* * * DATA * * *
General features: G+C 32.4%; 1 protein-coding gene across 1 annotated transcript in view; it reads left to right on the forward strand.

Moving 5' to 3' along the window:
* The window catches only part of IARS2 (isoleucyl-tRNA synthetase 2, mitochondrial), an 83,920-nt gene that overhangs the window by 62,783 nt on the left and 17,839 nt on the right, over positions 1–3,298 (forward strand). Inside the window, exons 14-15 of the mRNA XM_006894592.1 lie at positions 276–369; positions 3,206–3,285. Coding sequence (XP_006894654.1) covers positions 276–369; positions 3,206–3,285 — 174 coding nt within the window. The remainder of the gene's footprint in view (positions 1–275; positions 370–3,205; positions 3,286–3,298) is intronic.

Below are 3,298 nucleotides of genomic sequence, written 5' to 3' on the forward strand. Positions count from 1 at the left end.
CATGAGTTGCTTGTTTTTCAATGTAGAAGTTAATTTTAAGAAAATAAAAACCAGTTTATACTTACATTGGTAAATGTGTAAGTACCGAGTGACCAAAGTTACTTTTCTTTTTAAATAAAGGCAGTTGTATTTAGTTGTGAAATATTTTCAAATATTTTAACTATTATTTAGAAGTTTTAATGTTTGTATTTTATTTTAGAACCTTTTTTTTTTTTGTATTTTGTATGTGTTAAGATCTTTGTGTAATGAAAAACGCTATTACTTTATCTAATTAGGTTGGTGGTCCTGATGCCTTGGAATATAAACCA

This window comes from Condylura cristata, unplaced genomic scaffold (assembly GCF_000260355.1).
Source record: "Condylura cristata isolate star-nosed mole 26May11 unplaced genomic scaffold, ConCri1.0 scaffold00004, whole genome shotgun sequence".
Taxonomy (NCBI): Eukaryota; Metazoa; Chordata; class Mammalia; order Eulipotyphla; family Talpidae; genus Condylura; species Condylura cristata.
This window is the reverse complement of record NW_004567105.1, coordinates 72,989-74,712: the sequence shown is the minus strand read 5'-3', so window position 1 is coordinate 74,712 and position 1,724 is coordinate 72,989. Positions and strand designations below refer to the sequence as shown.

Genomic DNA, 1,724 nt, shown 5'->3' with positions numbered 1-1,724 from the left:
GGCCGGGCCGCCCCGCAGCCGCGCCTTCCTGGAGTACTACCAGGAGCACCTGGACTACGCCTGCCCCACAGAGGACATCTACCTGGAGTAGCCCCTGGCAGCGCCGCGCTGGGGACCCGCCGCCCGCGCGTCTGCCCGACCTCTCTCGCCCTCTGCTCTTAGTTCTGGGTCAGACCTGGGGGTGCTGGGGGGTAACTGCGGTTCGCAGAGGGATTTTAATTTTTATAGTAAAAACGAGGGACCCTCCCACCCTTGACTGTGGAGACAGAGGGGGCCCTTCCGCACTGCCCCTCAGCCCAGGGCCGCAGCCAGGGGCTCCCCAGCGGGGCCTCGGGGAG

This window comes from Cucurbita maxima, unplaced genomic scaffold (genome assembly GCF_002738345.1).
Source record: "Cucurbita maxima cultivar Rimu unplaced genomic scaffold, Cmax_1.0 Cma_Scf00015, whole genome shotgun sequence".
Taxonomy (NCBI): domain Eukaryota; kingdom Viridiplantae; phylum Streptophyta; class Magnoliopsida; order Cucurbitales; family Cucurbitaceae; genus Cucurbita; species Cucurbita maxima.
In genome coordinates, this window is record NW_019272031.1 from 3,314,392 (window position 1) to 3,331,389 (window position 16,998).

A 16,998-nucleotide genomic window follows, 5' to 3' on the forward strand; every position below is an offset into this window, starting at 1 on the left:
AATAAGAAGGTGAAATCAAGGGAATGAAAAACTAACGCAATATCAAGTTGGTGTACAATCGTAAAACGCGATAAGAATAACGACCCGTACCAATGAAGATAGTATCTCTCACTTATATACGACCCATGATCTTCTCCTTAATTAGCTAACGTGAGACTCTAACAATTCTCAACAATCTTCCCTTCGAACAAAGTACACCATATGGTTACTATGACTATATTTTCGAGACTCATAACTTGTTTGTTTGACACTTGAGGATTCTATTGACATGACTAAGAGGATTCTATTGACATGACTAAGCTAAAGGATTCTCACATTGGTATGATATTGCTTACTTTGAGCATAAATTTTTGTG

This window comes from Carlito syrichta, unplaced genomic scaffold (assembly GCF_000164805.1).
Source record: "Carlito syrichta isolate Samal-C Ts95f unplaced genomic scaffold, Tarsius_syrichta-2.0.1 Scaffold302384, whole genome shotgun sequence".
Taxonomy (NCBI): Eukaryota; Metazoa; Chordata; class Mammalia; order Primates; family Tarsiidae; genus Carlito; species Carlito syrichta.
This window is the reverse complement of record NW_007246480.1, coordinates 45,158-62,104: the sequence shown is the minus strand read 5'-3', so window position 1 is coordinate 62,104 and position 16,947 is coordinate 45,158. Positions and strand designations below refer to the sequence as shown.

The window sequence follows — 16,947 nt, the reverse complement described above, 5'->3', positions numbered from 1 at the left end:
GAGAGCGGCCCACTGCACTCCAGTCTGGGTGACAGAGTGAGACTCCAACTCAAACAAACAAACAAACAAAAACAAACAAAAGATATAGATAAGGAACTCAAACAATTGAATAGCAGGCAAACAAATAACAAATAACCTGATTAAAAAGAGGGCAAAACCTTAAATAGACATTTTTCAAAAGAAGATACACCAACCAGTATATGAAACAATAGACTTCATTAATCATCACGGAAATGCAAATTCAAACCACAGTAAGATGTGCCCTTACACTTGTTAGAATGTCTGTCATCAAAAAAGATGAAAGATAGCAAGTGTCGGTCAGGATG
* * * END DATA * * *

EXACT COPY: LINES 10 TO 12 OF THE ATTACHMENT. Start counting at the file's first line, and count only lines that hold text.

Genomic DNA, 1,724 nt, shown 5'->3' with positions numbered 1-1,724 from the left:
GGCCGGGCCGCCCCGCAGCCGCGCCTTCCTGGAGTACTACCAGGAGCACCTGGACTACGCCTGCCCCACAGAGGACATCTACCTGGAGTAGCCCCTGGCAGCGCCGCGCTGGGGACCCGCCGCCCGCGCGTCTGCCCGACCTCTCTCGCCCTCTGCTCTTAGTTCTGGGTCAGACCTGGGGGTGCTGGGGGGTAACTGCGGTTCGCAGAGGGATTTTAATTTTTATAGTAAAAACGAGGGACCCTCCCACCCTTGACTGTGGAGACAGAGGGGGCCCTTCCGCACTGCCCCTCAGCCCAGGGCCGCAGCCAGGGGCTCCCCAGCGGGGCCTCGGGGAG

This window comes from Cucurbita maxima, unplaced genomic scaffold (genome assembly GCF_002738345.1).